When Atticus Books first invited me to submit thoughts on the short story, I immediately formed grand plans. I was going to write such an impassioned and persuasive essay that the masses were going to remember. For a brief moment, I was going to personally lead the renaissance of the short story. However, I then thought a little deeper.
After all, who could have read Hemmingway’s “The Short Happy Life of Francis Macomber” and still need an explanation? No essay of mine could illustrate the story any better than Flannery O’Connor’s “A Good Man is Hard to Find.” Anyone who hasn’t read these stories, or others like them, simply needs to. No explanation could do any better. Besides, somebody who refused to read short stories probably also wouldn’t read my essay.
No essay of mine could illustrate the story any better than Flannery O’Connor’s “A Good Man is Hard to Find.” Anyone who hasn’t read [this story], or others like [it], simply needs to. No explanation could do any better.
What I love about short stories is Etgar Keret’s “Fatso” and Haruki Murakami’s “The Second Bakery Attack.” What I mean is that I love the stories themselves. Though I think that short stories (due to the amount of information that the human brain can hold at one time) have the ability to present a perfect divine singularity for us to contemplate, I think the magic is in what people have done rather than the form itself.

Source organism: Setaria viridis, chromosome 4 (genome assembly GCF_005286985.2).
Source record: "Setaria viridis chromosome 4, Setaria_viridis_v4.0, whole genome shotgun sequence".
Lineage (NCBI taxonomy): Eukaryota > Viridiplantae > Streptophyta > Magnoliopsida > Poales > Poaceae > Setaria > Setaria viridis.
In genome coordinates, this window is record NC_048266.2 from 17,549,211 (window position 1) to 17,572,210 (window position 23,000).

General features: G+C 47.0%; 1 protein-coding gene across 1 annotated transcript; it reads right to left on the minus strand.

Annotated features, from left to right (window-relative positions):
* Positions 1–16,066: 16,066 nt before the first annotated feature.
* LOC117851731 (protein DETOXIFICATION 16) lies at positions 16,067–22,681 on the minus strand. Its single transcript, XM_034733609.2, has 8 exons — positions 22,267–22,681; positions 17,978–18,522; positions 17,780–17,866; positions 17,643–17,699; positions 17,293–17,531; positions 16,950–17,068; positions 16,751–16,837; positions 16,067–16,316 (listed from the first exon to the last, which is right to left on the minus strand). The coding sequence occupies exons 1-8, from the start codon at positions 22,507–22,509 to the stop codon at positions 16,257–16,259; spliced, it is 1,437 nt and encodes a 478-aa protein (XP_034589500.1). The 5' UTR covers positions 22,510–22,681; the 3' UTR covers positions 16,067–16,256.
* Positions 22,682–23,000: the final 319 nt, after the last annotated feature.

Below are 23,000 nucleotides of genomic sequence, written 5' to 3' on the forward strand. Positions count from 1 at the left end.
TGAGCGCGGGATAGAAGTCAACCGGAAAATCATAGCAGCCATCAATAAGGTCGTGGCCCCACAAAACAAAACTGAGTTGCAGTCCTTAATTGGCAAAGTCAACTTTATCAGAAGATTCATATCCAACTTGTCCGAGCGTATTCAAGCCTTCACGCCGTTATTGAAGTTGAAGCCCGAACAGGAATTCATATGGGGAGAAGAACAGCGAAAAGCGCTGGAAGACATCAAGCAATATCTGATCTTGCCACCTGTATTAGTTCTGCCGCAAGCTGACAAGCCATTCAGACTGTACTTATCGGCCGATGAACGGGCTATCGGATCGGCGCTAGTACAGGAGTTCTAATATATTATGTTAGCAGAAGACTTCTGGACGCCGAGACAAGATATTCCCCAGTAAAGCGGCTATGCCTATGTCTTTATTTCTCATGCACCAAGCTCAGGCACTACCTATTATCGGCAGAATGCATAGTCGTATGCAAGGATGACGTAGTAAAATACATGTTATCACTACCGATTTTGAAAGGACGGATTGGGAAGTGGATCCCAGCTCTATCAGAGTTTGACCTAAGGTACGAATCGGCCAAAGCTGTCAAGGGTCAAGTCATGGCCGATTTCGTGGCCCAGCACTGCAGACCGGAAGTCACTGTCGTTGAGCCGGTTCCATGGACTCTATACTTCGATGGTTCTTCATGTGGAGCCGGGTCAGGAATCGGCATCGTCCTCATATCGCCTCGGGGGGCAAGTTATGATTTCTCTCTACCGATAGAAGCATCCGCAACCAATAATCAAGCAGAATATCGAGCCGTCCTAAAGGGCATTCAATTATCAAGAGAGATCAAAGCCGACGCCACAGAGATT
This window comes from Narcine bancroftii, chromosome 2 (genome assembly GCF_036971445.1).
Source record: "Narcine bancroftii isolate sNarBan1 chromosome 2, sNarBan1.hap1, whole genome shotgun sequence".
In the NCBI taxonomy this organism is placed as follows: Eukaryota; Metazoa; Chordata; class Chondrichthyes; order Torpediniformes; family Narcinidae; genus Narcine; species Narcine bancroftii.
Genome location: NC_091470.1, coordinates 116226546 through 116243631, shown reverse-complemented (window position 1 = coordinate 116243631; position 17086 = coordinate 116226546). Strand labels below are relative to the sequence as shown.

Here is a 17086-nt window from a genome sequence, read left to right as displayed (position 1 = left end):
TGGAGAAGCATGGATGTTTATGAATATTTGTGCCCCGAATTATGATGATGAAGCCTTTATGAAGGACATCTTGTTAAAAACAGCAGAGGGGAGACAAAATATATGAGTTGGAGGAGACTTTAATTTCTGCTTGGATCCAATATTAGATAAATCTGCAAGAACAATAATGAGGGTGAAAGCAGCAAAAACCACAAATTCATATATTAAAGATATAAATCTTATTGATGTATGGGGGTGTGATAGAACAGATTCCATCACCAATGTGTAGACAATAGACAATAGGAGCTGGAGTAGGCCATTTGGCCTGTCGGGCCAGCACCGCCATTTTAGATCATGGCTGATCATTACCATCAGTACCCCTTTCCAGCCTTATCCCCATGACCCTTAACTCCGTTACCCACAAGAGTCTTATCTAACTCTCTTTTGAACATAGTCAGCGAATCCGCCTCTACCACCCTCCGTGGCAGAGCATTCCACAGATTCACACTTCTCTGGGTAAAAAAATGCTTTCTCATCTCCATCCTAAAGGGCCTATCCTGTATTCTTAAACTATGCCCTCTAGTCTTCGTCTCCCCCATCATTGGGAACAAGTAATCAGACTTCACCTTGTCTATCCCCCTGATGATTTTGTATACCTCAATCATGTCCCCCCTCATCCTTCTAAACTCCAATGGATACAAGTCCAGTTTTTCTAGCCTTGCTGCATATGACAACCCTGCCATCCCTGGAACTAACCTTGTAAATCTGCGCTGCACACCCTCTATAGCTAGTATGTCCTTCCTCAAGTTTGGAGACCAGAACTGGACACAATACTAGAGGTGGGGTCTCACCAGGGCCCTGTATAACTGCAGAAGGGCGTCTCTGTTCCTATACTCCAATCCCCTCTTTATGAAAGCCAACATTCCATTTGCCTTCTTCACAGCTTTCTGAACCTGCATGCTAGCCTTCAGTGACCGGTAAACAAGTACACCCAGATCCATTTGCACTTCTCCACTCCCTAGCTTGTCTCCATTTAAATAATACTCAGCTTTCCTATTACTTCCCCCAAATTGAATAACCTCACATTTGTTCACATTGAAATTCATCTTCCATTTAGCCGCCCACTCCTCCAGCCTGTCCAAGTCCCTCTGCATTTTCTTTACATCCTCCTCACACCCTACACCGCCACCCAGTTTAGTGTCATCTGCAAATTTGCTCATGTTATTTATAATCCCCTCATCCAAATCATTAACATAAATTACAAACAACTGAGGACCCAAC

That being said, what some people have done is truly sacred. No matter what else she does in her life, I will always remember Joyce Carol Oates as the writer of “Where Are You Going, Where Have You Been?” Anyone who has experienced the magic already knows. Anyone who hasn’t just won’t understand.